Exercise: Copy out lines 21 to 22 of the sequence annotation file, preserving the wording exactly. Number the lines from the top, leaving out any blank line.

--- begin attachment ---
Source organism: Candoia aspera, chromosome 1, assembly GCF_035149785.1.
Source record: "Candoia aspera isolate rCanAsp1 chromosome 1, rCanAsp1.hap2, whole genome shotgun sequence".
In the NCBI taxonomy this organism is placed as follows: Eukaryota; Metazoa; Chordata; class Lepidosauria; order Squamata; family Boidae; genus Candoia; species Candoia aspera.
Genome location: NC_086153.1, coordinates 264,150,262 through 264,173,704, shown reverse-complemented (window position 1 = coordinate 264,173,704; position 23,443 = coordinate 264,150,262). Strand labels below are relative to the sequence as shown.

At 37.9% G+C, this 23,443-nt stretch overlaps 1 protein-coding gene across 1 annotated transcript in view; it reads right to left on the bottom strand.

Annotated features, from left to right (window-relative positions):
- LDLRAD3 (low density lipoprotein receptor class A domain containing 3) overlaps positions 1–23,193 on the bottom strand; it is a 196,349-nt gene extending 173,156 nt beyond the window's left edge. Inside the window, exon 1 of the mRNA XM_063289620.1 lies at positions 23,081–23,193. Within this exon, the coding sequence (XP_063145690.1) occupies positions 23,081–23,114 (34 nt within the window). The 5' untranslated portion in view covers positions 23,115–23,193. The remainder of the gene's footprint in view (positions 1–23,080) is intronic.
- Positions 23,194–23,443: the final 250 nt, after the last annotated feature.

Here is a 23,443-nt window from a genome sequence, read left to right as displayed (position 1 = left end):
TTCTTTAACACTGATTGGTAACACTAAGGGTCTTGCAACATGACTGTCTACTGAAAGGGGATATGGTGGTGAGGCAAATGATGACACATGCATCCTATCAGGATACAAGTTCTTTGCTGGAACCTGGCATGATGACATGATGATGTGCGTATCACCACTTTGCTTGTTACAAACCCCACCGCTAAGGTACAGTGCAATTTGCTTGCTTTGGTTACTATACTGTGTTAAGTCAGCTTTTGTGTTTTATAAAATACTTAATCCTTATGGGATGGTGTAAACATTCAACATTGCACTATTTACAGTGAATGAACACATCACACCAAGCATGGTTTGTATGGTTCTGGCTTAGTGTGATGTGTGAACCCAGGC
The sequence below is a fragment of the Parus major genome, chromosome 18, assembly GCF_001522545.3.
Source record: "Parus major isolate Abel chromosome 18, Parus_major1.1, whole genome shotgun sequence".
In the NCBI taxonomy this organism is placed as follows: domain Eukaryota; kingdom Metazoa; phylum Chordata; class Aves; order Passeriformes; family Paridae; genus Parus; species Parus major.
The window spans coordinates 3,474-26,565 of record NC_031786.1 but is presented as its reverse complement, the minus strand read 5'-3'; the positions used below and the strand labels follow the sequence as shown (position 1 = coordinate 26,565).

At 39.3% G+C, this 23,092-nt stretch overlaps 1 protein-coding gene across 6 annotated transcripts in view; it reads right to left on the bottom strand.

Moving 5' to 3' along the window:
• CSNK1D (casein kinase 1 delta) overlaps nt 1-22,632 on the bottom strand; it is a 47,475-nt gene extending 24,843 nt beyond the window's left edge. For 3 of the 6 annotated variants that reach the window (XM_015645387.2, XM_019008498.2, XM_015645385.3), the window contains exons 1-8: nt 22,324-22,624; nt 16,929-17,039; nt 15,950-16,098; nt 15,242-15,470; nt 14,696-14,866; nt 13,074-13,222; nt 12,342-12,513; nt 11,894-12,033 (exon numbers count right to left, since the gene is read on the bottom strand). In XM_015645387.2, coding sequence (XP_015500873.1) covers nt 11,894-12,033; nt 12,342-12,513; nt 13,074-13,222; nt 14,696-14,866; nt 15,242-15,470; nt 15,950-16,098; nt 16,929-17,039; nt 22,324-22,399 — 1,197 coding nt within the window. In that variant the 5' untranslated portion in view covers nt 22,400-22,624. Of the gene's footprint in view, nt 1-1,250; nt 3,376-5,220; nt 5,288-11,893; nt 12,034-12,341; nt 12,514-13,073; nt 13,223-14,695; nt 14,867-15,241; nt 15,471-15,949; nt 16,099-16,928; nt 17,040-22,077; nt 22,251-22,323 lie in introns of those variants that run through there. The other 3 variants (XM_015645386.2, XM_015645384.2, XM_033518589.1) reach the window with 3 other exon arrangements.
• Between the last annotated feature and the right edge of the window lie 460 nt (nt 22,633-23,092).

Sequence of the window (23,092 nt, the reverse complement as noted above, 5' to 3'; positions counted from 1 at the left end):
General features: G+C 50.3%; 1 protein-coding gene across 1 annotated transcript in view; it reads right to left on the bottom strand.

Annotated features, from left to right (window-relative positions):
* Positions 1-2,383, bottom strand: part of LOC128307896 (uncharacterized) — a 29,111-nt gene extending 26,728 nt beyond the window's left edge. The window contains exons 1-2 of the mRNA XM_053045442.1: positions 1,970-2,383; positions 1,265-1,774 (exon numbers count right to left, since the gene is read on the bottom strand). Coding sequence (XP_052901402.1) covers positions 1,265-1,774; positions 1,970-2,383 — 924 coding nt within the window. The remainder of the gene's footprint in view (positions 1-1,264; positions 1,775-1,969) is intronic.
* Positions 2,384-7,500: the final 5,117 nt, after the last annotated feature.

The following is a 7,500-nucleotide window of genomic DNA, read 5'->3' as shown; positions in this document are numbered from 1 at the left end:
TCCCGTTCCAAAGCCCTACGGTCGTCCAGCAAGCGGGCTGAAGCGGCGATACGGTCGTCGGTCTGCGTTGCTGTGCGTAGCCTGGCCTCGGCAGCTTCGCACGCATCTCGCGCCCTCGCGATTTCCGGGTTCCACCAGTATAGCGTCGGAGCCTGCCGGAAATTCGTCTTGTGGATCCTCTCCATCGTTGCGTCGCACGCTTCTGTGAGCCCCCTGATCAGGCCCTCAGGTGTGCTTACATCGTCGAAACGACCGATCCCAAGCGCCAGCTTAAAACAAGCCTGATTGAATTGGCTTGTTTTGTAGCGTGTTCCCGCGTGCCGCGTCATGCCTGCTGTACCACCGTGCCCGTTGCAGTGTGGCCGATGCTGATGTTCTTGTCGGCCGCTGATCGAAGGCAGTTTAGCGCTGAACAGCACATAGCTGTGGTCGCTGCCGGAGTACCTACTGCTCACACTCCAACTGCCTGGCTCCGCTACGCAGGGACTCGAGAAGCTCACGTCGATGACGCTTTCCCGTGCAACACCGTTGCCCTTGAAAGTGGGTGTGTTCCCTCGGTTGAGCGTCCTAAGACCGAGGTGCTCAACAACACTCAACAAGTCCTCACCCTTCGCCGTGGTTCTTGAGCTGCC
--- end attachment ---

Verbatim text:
Annotated features, from left to right (window-relative positions):
* Positions 1-2,383, bottom strand: part of LOC128307896 (uncharacterized) — a 29,111-nt gene extending 26,728 nt beyond the window's left edge. The window contains exons 1-2 of the mRNA XM_053045442.1: positions 1,970-2,383; positions 1,265-1,774 (exon numbers count right to left, since the gene is read on the bottom strand). Coding sequence (XP_052901402.1) covers positions 1,265-1,774; positions 1,970-2,383 — 924 coding nt within the window. The remainder of the gene's footprint in view (positions 1-1,264; positions 1,775-1,969) is intronic.